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Ultra fast runners smash records
11 February 2015
Ultra fast runners smash records

THE seventh Tarawera Ultramarathon ended with smashed records on Saturday.

Men’s 100-kilometre winner, American Dylan Bowman, finished the race in a blistering seven hours 44 minutes and lowering the record by 45 minutes.

Ruby Muir won her second Tarawera title with a 9.02 time, blitzing the women’s record by over half an hour.

The race, which began in Rotorua and finished at Kawerau’s Firmin Field, included nearly 1000 runners across 100km, 85km and 60km races with two and four-person teams competing in the 85km race.

The 100km event had 431 runners cross the finish line.

There was strength in depth aplenty, with all five of the top men and women going under the old record times.

The early pace was crazy-fast. Several relay runners, and top men’s 100km contenders China’s Yun Yanqiao and Great Britain’s Robbie Britton stretched the 900-runner field from the start, through the Rotorua Redwoods, around Blue Lake and down to Lake Okareka.Bowman by contrast held back early, then began to pull in the leaders on the hilly Western Okataina track. He hit the front at about 40km and kept the effort on all the way home.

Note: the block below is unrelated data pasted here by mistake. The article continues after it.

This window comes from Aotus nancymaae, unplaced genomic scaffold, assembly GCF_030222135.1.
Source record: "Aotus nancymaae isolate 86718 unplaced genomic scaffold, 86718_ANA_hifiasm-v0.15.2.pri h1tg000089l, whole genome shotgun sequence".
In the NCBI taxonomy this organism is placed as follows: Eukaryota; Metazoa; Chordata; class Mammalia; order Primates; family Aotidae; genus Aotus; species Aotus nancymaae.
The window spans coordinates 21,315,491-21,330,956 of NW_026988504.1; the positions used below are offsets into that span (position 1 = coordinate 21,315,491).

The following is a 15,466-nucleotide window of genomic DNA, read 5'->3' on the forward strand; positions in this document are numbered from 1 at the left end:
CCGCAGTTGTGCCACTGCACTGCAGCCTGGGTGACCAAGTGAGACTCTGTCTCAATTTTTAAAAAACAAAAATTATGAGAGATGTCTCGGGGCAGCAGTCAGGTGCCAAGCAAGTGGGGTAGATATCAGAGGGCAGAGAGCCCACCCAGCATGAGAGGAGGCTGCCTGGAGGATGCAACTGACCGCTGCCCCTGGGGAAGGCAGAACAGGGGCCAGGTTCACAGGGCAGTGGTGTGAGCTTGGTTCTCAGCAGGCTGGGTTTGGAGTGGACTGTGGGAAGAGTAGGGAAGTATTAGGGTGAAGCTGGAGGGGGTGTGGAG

“The last 10km was painful. But that’s to be expected,” Bowman said.

The guy who finished second  [Jorge Maravilla] is one of my best friends. I know his strength is on the downhill and flat, so I kept the pedal down.”“It’s a world class race. It’s an amazing race,” Bowman said.

For the second year, the Tarawera race is in the Ultra-Trail World Tour series. This year it attracted over 300 internationals.

Muir put the hammer down from the start, leaving a shattered women’s field behind. At 60km, she was five minutes up on Taiwan-based Kiwi Ruth Croft.

Kawerau’s Lee Barton previously volunteered at the event with his partner Meagan and the pair agreed they would give the race a go when it finished in Kawerau.

When he began working towards his first marathon 12 months ago he had never run more than 10 kilometres in one sitting.
Training for the event was a big commitment with three children, especially in the last two months leading up to the event, he said.

In the first 10km on Saturday he rolled his ankle but a tightening of laces at the aid station helped and was in good shape heading towards the 40km mark, he said.

“In one of the most remote parts of the course just before 50km and only 20 metres from the aid station I had another rolled ankle on the other foot. I couldn’t weight bare on it and I thought I was done,” he said.

“I shuffled off aiming to make the Tarawera Outlet and simply see how things were by the time I got there.”

At the registration he talked to Jo Petersen, who has run in all seven Tarawera

Source: Whakatane Beacon

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